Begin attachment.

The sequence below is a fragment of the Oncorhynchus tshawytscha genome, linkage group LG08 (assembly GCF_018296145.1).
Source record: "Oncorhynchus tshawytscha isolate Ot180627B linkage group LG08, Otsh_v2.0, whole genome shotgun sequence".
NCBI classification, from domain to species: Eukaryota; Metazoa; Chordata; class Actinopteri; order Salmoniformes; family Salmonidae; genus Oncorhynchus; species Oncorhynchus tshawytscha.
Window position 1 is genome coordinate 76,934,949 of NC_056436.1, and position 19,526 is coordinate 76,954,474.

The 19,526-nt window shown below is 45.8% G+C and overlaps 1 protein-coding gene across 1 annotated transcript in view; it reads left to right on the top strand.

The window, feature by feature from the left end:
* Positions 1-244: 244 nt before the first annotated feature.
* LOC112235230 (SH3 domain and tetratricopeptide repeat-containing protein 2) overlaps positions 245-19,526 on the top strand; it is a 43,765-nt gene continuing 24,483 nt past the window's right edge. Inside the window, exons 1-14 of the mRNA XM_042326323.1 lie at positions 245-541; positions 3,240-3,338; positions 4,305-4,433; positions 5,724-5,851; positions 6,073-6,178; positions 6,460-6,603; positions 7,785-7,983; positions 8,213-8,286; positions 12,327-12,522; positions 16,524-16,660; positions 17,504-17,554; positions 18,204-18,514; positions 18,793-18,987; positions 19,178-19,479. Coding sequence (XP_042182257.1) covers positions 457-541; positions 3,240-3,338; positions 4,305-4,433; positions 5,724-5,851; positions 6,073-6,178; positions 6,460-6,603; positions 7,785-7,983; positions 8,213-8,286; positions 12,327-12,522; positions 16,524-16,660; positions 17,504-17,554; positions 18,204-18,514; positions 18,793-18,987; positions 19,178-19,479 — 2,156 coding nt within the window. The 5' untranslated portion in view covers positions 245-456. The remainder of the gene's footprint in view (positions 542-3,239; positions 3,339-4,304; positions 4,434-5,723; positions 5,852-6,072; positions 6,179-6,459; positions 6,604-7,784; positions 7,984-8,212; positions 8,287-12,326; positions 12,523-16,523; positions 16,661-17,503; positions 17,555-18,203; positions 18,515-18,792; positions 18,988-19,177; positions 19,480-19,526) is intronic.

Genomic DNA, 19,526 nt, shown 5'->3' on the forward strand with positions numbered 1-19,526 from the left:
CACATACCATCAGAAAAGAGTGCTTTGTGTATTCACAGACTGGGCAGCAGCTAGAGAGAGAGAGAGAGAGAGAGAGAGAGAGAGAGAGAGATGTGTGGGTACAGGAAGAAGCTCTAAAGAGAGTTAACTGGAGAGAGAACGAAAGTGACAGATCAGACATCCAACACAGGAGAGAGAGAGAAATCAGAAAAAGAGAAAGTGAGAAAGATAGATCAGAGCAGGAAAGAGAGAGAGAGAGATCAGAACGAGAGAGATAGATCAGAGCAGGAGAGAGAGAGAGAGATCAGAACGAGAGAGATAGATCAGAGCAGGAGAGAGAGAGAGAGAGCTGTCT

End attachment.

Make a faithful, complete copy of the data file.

The sequence below is a fragment of the Oncorhynchus tshawytscha genome, linkage group LG08 (assembly GCF_018296145.1).
Source record: "Oncorhynchus tshawytscha isolate Ot180627B linkage group LG08, Otsh_v2.0, whole genome shotgun sequence".
NCBI classification, from domain to species: Eukaryota; Metazoa; Chordata; class Actinopteri; order Salmoniformes; family Salmonidae; genus Oncorhynchus; species Oncorhynchus tshawytscha.
Window position 1 is genome coordinate 76,934,949 of NC_056436.1, and position 19,526 is coordinate 76,954,474.

The 19,526-nt window shown below is 45.8% G+C and overlaps 1 protein-coding gene across 1 annotated transcript in view; it reads left to right on the top strand.

The window, feature by feature from the left end:
* Positions 1-244: 244 nt before the first annotated feature.
* LOC112235230 (SH3 domain and tetratricopeptide repeat-containing protein 2) overlaps positions 245-19,526 on the top strand; it is a 43,765-nt gene continuing 24,483 nt past the window's right edge. Inside the window, exons 1-14 of the mRNA XM_042326323.1 lie at positions 245-541; positions 3,240-3,338; positions 4,305-4,433; positions 5,724-5,851; positions 6,073-6,178; positions 6,460-6,603; positions 7,785-7,983; positions 8,213-8,286; positions 12,327-12,522; positions 16,524-16,660; positions 17,504-17,554; positions 18,204-18,514; positions 18,793-18,987; positions 19,178-19,479. Coding sequence (XP_042182257.1) covers positions 457-541; positions 3,240-3,338; positions 4,305-4,433; positions 5,724-5,851; positions 6,073-6,178; positions 6,460-6,603; positions 7,785-7,983; positions 8,213-8,286; positions 12,327-12,522; positions 16,524-16,660; positions 17,504-17,554; positions 18,204-18,514; positions 18,793-18,987; positions 19,178-19,479 — 2,156 coding nt within the window. The 5' untranslated portion in view covers positions 245-456. The remainder of the gene's footprint in view (positions 542-3,239; positions 3,339-4,304; positions 4,434-5,723; positions 5,852-6,072; positions 6,179-6,459; positions 6,604-7,784; positions 7,984-8,212; positions 8,287-12,326; positions 12,523-16,523; positions 16,661-17,503; positions 17,555-18,203; positions 18,515-18,792; positions 18,988-19,177; positions 19,480-19,526) is intronic.

Genomic DNA, 19,526 nt, shown 5'->3' on the forward strand with positions numbered 1-19,526 from the left:
CACATACCATCAGAAAAGAGTGCTTTGTGTATTCACAGACTGGGCAGCAGCTAGAGAGAGAGAGAGAGAGAGAGAGAGAGAGAGAGAGAGATGTGTGGGTACAGGAAGAAGCTCTAAAGAGAGTTAACTGGAGAGAGAACGAAAGTGACAGATCAGACATCCAACACAGGAGAGAGAGAGAAATCAGAAAAAGAGAAAGTGAGAAAGATAGATCAGAGCAGGAAAGAGAGAGAGAGAGATCAGAACGAGAGAGATAGATCAGAGCAGGAGAGAGAGAGAGAGATCAGAACGAGAGAGATAGATCAGAGCAGGAGAGAGAGAGAGAGAGCTGTCT